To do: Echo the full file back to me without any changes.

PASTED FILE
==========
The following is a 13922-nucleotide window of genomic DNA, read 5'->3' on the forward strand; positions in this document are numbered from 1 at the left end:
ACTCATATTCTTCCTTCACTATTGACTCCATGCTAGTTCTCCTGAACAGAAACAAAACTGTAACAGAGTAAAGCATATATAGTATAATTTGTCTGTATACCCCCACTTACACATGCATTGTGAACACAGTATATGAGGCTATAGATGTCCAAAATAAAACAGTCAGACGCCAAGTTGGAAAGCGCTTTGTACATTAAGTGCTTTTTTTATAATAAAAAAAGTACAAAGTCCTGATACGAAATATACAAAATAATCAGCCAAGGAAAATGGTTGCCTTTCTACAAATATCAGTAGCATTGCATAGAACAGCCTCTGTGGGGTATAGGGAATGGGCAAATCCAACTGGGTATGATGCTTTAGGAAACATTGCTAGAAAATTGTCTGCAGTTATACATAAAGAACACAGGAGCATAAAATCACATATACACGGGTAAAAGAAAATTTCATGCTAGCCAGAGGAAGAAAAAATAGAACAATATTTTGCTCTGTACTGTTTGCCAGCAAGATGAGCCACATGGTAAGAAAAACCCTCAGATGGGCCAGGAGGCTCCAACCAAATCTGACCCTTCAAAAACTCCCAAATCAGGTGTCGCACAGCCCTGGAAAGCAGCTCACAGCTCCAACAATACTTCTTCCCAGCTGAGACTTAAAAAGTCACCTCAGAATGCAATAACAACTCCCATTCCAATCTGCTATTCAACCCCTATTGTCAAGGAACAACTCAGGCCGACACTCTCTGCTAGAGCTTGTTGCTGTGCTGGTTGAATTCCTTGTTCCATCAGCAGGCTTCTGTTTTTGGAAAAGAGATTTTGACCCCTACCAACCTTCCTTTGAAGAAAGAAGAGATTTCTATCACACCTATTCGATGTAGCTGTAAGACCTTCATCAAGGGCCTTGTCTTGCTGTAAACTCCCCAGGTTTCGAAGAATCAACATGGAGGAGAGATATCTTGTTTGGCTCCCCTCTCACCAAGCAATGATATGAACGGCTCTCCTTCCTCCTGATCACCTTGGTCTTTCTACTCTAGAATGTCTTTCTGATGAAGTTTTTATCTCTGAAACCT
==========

The following is a 13922-nucleotide window of genomic DNA, read 5'->3' on the forward strand; positions in this document are numbered from 1 at the left end:
ACTCATATTCTTCCTTCACTATTGACTCCATGCTAGTTCTCCTGAACAGAAACAAAACTGTAACAGAGTAAAGCATATATAGTATAATTTGTCTGTATACCCCCACTTACACATGCATTGTGAACACAGTATATGAGGCTATAGATGTCCAAAATAAAACAGTCAGACGCCAAGTTGGAAAGCGCTTTGTACATTAAGTGCTTTTTTTATAATAAAAAAAGTACAAAGTCCTGATACGAAATATACAAAATAATCAGCCAAGGAAAATGGTTGCCTTTCTACAAATATCAGTAGCATTGCATAGAACAGCCTCTGTGGGGTATAGGGAATGGGCAAATCCAACTGGGTATGATGCTTTAGGAAACATTGCTAGAAAATTGTCTGCAGTTATACATAAAGAACACAGGAGCATAAAATCACATATACACGGGTAAAAGAAAATTTCATGCTAGCCAGAGGAAGAAAAAATAGAACAATATTTTGCTCTGTACTGTTTGCCAGCAAGATGAGCCACATGGTAAGAAAAACCCTCAGATGGGCCAGGAGGCTCCAACCAAATCTGACCCTTCAAAAACTCCCAAATCAGGTGTCGCACAGCCCTGGAAAGCAGCTCACAGCTCCAACAATACTTCTTCCCAGCTGAGACTTAAAAAGTCACCTCAGAATGCAATAACAACTCCCATTCCAATCTGCTATTCAACCCCTATTGTCAAGGAACAACTCAGGCCGACACTCTCTGCTAGAGCTTGTTGCTGTGCTGGTTGAATTCCTTGTTCCATCAGCAGGCTTCTGTTTTTGGAAAAGAGATTTTGACCCCTACCAACCTTCCTTTGAAGAAAGAAGAGATTTCTATCACACCTATTCGATGTAGCTGTAAGACCTTCATCAAGGGCCTTGTCTTGCTGTAAACTCCCCAGGTTTCGAAGAATCAACATGGAGGAGAGATATCTTGTTTGGCTCCCCTCTCACCAAGCAATGATATGAACGGCTCTCCTTCCTCCTGATCACCTTGGTCTTTCTACTCTAGAATGTCTTTCTGATGAAGTTTTTATCTCTGAAACCT